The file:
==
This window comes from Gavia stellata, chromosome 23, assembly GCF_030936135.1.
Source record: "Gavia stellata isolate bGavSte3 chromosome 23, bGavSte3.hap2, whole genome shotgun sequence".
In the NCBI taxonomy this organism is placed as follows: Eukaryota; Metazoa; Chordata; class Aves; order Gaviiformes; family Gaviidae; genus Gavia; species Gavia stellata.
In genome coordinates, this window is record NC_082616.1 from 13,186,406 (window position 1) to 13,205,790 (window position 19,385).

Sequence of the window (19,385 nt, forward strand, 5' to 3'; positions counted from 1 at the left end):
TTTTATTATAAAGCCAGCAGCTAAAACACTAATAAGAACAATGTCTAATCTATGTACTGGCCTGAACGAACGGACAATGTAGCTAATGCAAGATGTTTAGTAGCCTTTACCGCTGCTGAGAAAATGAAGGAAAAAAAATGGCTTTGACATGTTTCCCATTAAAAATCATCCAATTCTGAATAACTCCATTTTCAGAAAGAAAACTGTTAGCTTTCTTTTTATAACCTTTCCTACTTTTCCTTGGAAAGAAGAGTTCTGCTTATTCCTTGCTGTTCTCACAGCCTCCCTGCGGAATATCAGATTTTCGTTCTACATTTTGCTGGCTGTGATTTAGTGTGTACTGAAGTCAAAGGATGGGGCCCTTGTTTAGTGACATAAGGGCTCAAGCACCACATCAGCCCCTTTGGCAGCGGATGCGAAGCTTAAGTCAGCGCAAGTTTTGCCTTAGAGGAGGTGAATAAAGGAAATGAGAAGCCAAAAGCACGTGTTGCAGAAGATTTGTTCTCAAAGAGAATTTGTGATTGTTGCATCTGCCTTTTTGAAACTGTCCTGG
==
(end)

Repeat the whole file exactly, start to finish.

This window comes from Gavia stellata, chromosome 23, assembly GCF_030936135.1.
Source record: "Gavia stellata isolate bGavSte3 chromosome 23, bGavSte3.hap2, whole genome shotgun sequence".
In the NCBI taxonomy this organism is placed as follows: Eukaryota; Metazoa; Chordata; class Aves; order Gaviiformes; family Gaviidae; genus Gavia; species Gavia stellata.
In genome coordinates, this window is record NC_082616.1 from 13,186,406 (window position 1) to 13,205,790 (window position 19,385).

Sequence of the window (19,385 nt, forward strand, 5' to 3'; positions counted from 1 at the left end):
TTTTATTATAAAGCCAGCAGCTAAAACACTAATAAGAACAATGTCTAATCTATGTACTGGCCTGAACGAACGGACAATGTAGCTAATGCAAGATGTTTAGTAGCCTTTACCGCTGCTGAGAAAATGAAGGAAAAAAAATGGCTTTGACATGTTTCCCATTAAAAATCATCCAATTCTGAATAACTCCATTTTCAGAAAGAAAACTGTTAGCTTTCTTTTTATAACCTTTCCTACTTTTCCTTGGAAAGAAGAGTTCTGCTTATTCCTTGCTGTTCTCACAGCCTCCCTGCGGAATATCAGATTTTCGTTCTACATTTTGCTGGCTGTGATTTAGTGTGTACTGAAGTCAAAGGATGGGGCCCTTGTTTAGTGACATAAGGGCTCAAGCACCACATCAGCCCCTTTGGCAGCGGATGCGAAGCTTAAGTCAGCGCAAGTTTTGCCTTAGAGGAGGTGAATAAAGGAAATGAGAAGCCAAAAGCACGTGTTGCAGAAGATTTGTTCTCAAAGAGAATTTGTGATTGTTGCATCTGCCTTTTTGAAACTGTCCTGG